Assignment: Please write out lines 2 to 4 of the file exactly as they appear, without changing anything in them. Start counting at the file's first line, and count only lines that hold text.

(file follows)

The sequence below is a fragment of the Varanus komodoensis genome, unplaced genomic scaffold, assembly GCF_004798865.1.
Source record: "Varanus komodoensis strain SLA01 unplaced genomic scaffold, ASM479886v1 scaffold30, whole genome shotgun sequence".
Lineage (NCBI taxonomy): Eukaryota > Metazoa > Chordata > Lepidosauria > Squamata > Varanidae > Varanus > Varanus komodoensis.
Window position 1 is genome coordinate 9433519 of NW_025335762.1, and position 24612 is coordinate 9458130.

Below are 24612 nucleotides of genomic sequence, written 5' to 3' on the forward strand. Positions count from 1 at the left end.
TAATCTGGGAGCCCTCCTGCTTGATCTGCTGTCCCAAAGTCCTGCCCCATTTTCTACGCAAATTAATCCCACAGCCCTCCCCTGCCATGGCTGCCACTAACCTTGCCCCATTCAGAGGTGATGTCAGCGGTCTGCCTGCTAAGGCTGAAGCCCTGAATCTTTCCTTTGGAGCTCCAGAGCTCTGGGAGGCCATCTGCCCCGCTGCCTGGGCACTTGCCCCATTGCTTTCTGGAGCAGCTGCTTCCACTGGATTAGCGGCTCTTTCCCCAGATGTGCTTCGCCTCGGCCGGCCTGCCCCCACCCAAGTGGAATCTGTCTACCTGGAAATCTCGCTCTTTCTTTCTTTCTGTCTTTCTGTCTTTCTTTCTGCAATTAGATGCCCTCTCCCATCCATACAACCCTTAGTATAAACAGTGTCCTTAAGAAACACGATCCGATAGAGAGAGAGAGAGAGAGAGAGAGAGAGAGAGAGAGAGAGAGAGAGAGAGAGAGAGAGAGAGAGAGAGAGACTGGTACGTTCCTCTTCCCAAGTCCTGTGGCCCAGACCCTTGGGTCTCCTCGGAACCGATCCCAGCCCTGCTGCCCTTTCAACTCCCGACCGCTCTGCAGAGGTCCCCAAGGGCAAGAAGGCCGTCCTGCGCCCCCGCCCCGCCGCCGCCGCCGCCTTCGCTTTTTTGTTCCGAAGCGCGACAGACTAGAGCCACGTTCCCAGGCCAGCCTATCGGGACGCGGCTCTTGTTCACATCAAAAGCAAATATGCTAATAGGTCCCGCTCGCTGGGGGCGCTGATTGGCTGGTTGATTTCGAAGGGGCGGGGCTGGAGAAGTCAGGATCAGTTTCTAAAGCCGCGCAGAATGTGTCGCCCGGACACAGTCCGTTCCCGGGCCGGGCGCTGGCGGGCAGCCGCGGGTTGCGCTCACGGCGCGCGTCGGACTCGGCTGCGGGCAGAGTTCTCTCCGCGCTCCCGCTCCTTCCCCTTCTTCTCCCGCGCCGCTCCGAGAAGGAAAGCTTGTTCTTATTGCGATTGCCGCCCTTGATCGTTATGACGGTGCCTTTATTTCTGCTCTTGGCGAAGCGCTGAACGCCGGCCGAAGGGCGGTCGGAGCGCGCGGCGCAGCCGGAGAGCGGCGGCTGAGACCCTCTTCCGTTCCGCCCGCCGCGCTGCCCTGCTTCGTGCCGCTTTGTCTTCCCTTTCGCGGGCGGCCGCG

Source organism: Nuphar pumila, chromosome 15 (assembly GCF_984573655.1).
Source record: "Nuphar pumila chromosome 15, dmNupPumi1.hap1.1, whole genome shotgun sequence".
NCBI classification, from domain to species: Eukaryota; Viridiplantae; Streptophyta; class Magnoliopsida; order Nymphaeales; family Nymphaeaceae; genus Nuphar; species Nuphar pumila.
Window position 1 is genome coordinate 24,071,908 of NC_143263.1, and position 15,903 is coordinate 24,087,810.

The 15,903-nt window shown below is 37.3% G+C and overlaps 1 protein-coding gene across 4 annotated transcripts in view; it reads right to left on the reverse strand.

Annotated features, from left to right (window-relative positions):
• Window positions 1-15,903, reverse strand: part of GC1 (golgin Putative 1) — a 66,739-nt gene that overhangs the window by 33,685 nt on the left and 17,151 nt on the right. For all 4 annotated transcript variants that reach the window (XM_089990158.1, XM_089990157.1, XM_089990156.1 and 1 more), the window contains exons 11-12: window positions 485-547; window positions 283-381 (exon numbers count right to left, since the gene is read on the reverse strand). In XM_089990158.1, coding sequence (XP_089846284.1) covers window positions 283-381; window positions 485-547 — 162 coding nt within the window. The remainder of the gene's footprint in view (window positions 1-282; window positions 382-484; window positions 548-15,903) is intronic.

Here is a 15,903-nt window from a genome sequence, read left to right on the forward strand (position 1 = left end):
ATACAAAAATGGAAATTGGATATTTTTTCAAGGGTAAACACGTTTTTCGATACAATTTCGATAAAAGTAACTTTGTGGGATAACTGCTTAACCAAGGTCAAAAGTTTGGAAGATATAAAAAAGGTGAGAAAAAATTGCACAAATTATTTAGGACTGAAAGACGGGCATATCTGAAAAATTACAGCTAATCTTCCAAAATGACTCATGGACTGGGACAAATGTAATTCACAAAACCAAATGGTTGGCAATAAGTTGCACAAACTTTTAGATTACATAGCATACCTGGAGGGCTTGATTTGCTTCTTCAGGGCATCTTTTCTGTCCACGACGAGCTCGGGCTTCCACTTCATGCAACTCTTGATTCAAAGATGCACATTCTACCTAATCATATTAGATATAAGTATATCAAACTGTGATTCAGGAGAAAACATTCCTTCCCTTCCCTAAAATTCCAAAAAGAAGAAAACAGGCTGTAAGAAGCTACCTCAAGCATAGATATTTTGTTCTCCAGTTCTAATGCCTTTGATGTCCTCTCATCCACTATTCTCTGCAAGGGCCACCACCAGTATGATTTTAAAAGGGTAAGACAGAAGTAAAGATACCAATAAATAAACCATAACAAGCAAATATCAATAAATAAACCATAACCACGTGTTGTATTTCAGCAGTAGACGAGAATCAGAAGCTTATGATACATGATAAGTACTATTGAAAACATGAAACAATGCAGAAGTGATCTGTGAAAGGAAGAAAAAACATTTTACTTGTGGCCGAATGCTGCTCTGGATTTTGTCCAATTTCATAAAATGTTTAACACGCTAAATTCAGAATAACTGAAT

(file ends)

Source record: "Varanus komodoensis strain SLA01 unplaced genomic scaffold, ASM479886v1 scaffold30, whole genome shotgun sequence".
Lineage (NCBI taxonomy): Eukaryota > Metazoa > Chordata > Lepidosauria > Squamata > Varanidae > Varanus > Varanus komodoensis.
Window position 1 is genome coordinate 9433519 of NW_025335762.1, and position 24612 is coordinate 9458130.